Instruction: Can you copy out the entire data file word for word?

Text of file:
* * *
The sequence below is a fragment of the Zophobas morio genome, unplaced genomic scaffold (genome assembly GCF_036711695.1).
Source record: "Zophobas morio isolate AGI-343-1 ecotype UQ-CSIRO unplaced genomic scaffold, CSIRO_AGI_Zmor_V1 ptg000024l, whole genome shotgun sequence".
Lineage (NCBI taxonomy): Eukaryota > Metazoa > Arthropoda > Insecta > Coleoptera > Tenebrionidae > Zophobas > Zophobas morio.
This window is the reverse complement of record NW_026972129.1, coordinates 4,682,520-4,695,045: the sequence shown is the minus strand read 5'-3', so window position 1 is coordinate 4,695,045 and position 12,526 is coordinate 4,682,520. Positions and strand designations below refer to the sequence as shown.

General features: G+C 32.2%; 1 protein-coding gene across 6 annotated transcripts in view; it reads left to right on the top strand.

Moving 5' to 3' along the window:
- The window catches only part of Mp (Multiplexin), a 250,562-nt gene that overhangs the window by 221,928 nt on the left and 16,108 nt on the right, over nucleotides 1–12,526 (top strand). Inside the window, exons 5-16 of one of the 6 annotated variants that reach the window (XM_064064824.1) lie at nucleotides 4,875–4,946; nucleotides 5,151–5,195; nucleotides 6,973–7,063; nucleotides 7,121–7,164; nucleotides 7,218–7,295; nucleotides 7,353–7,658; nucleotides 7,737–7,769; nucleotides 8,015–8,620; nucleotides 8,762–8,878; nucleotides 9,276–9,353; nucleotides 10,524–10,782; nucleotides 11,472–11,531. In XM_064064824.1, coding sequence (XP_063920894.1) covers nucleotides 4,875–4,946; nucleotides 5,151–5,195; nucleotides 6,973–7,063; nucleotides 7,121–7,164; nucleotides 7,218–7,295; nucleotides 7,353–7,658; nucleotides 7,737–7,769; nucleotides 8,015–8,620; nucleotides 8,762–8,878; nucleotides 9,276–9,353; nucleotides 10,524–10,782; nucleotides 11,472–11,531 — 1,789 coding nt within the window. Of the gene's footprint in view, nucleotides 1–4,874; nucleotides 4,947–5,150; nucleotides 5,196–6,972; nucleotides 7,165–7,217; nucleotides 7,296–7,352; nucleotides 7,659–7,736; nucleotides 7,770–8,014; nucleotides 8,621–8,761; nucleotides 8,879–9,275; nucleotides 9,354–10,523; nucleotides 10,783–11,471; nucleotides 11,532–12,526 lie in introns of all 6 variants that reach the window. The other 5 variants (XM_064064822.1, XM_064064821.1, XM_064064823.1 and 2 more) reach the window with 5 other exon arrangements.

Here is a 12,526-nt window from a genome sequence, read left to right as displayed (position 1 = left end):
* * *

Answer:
The sequence below is a fragment of the Zophobas morio genome, unplaced genomic scaffold (genome assembly GCF_036711695.1).
Source record: "Zophobas morio isolate AGI-343-1 ecotype UQ-CSIRO unplaced genomic scaffold, CSIRO_AGI_Zmor_V1 ptg000024l, whole genome shotgun sequence".
Lineage (NCBI taxonomy): Eukaryota > Metazoa > Arthropoda > Insecta > Coleoptera > Tenebrionidae > Zophobas > Zophobas morio.
This window is the reverse complement of record NW_026972129.1, coordinates 4,682,520-4,695,045: the sequence shown is the minus strand read 5'-3', so window position 1 is coordinate 4,695,045 and position 12,526 is coordinate 4,682,520. Positions and strand designations below refer to the sequence as shown.

General features: G+C 32.2%; 1 protein-coding gene across 6 annotated transcripts in view; it reads left to right on the top strand.

Moving 5' to 3' along the window:
- The window catches only part of Mp (Multiplexin), a 250,562-nt gene that overhangs the window by 221,928 nt on the left and 16,108 nt on the right, over nucleotides 1–12,526 (top strand). Inside the window, exons 5-16 of one of the 6 annotated variants that reach the window (XM_064064824.1) lie at nucleotides 4,875–4,946; nucleotides 5,151–5,195; nucleotides 6,973–7,063; nucleotides 7,121–7,164; nucleotides 7,218–7,295; nucleotides 7,353–7,658; nucleotides 7,737–7,769; nucleotides 8,015–8,620; nucleotides 8,762–8,878; nucleotides 9,276–9,353; nucleotides 10,524–10,782; nucleotides 11,472–11,531. In XM_064064824.1, coding sequence (XP_063920894.1) covers nucleotides 4,875–4,946; nucleotides 5,151–5,195; nucleotides 6,973–7,063; nucleotides 7,121–7,164; nucleotides 7,218–7,295; nucleotides 7,353–7,658; nucleotides 7,737–7,769; nucleotides 8,015–8,620; nucleotides 8,762–8,878; nucleotides 9,276–9,353; nucleotides 10,524–10,782; nucleotides 11,472–11,531 — 1,789 coding nt within the window. Of the gene's footprint in view, nucleotides 1–4,874; nucleotides 4,947–5,150; nucleotides 5,196–6,972; nucleotides 7,165–7,217; nucleotides 7,296–7,352; nucleotides 7,659–7,736; nucleotides 7,770–8,014; nucleotides 8,621–8,761; nucleotides 8,879–9,275; nucleotides 9,354–10,523; nucleotides 10,783–11,471; nucleotides 11,532–12,526 lie in introns of all 6 variants that reach the window. The other 5 variants (XM_064064822.1, XM_064064821.1, XM_064064823.1 and 2 more) reach the window with 5 other exon arrangements.

Here is a 12,526-nt window from a genome sequence, read left to right as displayed (position 1 = left end):